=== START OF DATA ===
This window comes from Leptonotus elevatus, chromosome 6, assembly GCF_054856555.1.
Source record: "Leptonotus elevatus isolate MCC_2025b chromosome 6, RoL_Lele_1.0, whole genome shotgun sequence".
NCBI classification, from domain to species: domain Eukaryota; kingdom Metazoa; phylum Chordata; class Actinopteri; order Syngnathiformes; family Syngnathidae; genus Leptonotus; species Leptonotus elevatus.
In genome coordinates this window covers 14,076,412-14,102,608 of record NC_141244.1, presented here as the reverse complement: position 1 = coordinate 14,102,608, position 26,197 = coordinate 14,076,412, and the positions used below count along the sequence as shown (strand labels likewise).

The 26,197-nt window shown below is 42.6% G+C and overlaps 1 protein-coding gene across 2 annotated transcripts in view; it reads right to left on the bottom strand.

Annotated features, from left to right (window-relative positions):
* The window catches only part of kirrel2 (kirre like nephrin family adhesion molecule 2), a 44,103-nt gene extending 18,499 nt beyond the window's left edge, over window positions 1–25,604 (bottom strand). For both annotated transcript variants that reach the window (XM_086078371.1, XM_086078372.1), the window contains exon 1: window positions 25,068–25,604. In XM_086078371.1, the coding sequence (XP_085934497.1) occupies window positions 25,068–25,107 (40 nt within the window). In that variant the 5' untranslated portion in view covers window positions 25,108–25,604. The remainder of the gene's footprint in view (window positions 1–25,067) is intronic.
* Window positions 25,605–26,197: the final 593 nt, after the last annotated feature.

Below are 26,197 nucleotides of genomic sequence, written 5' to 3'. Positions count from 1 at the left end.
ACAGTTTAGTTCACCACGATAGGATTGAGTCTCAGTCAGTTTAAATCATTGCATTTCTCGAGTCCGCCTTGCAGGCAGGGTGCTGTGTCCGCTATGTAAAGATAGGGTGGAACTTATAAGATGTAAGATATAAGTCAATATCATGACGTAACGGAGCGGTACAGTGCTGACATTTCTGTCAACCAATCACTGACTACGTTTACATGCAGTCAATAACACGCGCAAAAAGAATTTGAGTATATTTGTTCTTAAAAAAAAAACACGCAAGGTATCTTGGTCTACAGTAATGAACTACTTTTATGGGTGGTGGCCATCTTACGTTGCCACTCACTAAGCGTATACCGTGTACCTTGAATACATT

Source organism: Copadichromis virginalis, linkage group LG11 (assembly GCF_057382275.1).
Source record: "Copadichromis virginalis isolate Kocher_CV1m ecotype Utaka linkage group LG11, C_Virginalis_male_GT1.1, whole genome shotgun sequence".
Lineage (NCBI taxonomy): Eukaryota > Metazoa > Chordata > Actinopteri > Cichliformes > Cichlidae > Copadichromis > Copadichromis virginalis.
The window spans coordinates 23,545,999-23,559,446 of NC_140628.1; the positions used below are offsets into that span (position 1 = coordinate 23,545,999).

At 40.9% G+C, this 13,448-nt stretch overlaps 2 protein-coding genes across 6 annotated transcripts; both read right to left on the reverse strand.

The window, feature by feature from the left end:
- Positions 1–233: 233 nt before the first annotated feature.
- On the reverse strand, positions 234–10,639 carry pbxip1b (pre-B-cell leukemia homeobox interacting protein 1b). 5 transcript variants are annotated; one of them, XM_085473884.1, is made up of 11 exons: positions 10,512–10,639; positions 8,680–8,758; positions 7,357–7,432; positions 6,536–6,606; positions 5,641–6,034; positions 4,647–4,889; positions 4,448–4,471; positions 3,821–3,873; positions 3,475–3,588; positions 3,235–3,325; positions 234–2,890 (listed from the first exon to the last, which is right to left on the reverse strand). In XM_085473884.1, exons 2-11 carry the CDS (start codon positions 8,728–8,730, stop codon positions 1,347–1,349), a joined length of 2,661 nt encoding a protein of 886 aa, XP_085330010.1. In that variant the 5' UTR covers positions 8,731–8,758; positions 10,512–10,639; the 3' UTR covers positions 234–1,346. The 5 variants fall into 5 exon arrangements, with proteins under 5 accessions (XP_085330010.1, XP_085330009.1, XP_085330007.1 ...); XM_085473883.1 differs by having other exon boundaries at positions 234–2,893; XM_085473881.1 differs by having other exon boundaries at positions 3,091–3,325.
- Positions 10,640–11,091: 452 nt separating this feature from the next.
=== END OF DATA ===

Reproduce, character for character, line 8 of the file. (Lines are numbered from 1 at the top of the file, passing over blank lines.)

* Window positions 25,605–26,197: the final 593 nt, after the last annotated feature.